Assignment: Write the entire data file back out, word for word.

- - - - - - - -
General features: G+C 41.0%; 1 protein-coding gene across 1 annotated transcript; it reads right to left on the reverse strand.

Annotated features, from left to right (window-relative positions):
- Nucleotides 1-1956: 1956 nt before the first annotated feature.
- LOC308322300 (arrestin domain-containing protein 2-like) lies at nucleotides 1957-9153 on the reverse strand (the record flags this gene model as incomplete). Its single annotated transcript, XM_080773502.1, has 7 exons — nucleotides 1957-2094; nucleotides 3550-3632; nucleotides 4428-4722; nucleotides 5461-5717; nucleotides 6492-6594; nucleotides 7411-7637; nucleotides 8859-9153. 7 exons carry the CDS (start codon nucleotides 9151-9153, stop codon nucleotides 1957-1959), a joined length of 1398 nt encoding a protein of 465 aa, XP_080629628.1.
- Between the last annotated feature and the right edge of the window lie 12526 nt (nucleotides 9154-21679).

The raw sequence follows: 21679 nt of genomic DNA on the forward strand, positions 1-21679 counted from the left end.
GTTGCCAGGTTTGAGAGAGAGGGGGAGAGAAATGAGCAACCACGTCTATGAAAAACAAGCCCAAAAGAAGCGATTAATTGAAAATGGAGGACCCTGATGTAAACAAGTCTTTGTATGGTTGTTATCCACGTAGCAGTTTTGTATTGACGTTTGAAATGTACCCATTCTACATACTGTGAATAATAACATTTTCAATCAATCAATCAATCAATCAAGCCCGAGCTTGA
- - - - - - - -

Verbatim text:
General features: G+C 41.0%; 1 protein-coding gene across 1 annotated transcript; it reads right to left on the reverse strand.

Annotated features, from left to right (window-relative positions):
- Nucleotides 1-1956: 1956 nt before the first annotated feature.
- LOC308322300 (arrestin domain-containing protein 2-like) lies at nucleotides 1957-9153 on the reverse strand (the record flags this gene model as incomplete). Its single annotated transcript, XM_080773502.1, has 7 exons — nucleotides 1957-2094; nucleotides 3550-3632; nucleotides 4428-4722; nucleotides 5461-5717; nucleotides 6492-6594; nucleotides 7411-7637; nucleotides 8859-9153. 7 exons carry the CDS (start codon nucleotides 9151-9153, stop codon nucleotides 1957-1959), a joined length of 1398 nt encoding a protein of 465 aa, XP_080629628.1.
- Between the last annotated feature and the right edge of the window lie 12526 nt (nucleotides 9154-21679).

The raw sequence follows: 21679 nt of genomic DNA on the forward strand, positions 1-21679 counted from the left end.
GTTGCCAGGTTTGAGAGAGAGGGGGAGAGAAATGAGCAACCACGTCTATGAAAAACAAGCCCAAAAGAAGCGATTAATTGAAAATGGAGGACCCTGATGTAAACAAGTCTTTGTATGGTTGTTATCCACGTAGCAGTTTTGTATTGACGTTTGAAATGTACCCATTCTACATACTGTGAATAATAACATTTTCAATCAATCAATCAATCAATCAAGCCCGAGCTTGA